13 Things You Should Know Before You Leave A Bad Tip At A Restaurant
Some helpful ~tips~ on tipping.
Picture this: You and your friends just finished a nice meal at a restaurant. The plates have been cleared, the credit cards swiped, and the black pens placed on the table. It’s time to leave a TIP.
You, of course, are an upstanding member of society, so you leave a 15-20% tip. But you can’t help but notice that your friend left a pretty bad tip, or — gasp — no tip at all.
“Tipping is optional.”
Sure, tipping is optional — just like most common courtesies are technically optional. But imagine slamming a door in somebody’s face while yelling, “HOLDING THE DOOR FOR YOU IS OPTIONAL!” You’re not wrong, but you are being a jerk.
“I can’t afford to tip.”
Then you can’t afford to eat out, and there’s no shame in that. Cook a nice meal at home instead.
“Tipping is a stupid system. Restaurants should just pay their servers a fair wage instead.”
Good news! Lots of servers agree with you. Feel free to write your congressperson about this — but in the meantime, keep tipping so your servers can pay their bills.
And by the way, if restaurants ever DO get rid of tipping, they’ll probably raise prices to cover their labor costs. So it won’t actually save the customer much money.
“Our check was over $200! You really think they deserve 40 bucks just for waiting on us?”
Yup! And by the way, that $40 has to be shared with the host, bussers, food runners, bartenders…and then Uncle Sam gets his share. So it’s actually a lot less than $40 by the time it reaches the server’s pocket.
“Nobody tips ME at MY job.”
That’s because your employer pays you a livable wage. Servers, on the other hand, typically only make a few bucks per hour, and most of that goes to taxes. Tips are how waiters survive.
“My food came out wrong.”
That’s unfortunate, but your server isn’t the one who cooked your meal. Bring the issue to their attention and give them a chance to make it right before you take away their pay.
“The service was slow.”
Is the service slow because the restaurant is understaffed? If so, TIP!!! I promise that server is having a much worse time than you are.
“Okay, but my server really DID do a horrible job, and if I tip them, they’ll never learn to do better.”
Stiffing a server without explanation doesn’t help them improve. If there’s an issue so major that you can’t tip, you should respectfully let them know what went wrong. But really think hard before taking away their pay.
“It’s just a few dollars. They’re not gonna miss it.”
Actually, they are DEFINITELY going to miss it. Servers often have to pay a percentage of their sales to their support staff, regardless of whether or not they got tipped. So if you run up a bill with a server and refuse to tip, you’re actually COSTING them money. They’ll have to pay the hosts, bussers, and bartenders for your meal out of their own pockets.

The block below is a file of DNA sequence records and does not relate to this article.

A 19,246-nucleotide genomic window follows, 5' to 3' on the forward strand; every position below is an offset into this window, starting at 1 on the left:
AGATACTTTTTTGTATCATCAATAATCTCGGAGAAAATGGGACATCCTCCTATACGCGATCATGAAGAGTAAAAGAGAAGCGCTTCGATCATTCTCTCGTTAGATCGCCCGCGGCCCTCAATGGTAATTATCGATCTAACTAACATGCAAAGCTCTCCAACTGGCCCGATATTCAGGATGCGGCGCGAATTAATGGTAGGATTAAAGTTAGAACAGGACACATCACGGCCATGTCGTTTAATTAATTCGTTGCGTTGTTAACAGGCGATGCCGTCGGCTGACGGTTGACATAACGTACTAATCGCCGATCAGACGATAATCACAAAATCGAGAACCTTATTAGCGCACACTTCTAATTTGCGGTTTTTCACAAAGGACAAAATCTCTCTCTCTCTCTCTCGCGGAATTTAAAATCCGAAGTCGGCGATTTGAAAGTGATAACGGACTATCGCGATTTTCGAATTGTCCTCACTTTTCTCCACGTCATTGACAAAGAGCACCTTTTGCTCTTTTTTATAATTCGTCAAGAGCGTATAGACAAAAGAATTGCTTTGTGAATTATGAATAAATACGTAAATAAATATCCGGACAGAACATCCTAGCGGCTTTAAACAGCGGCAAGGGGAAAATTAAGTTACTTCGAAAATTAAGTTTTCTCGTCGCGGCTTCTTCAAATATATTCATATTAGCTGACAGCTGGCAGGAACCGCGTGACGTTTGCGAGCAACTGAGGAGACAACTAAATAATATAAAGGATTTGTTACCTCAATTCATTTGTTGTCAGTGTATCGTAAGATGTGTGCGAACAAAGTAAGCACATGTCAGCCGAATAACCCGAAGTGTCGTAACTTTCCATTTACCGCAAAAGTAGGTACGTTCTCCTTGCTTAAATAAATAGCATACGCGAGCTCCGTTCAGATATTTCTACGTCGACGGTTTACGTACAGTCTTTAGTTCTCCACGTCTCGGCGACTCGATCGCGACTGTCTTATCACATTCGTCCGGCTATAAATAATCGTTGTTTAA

“I only tip if I’m truly blown away by the service, and this person was just okay.”
Not all servers need to be tipped equally. Give an amazing tip to that server who went above and beyond, and a simple 15% to the person who was meh. But everyone should get paid for their labor.
“I ordered to-go. You don’t have to tip on takeout!”
Okay, here’s the deal: If you’re ordering takeout from a counter service place, tipping is appreciated but not necessarily expected. Those employees usually earn a standard hourly wage, and tips are just a nice bonus.
BUT. If you’re ordering your takeout from a dine-in restaurant, you really should tip about 10%. Your server still had to take down your order, check everything to make sure it came out correctly, and package it up nicely for you. That’s precious time taken away from their tables — and they aren’t being paid much of anything for it. So tip.
“If servers hate relying on tips so much, why don’t they just get a new job?”
All jobs have shitty things about them. The question is, do YOU want to be someone’s shitty thing?
“My server dumped a drink on my head, spit in my food, and then stole my car.”
Congrats!!! You have my full permission not to tip. I hope you find your car.
Lemon-Herb Shortbread Cookies
These surprisingly sophisticated cookies are made with less butter than traditional shortbread, and almond flour replaces some of the refined white flour for extra nutrients. Get a head start by making the dough up to a month ahead and freezing it. Serve these cookies on their own, or as part of a pretty post-dinner spread with fruit, nuts, and dark chocolate.
Pear Tarte Tatin
A little indulgence goes a long way in this luscious tarte. Our version has less butter and sugar than usual and instead relies on the pears’ juices to create a mouthwatering caramel sauce. Don’t be tempted to use Bartlett pears in this recipe, but Bosc will do in a pinch. The unsweetened whipped cream is perfect counterpoint to the caramelized fruit.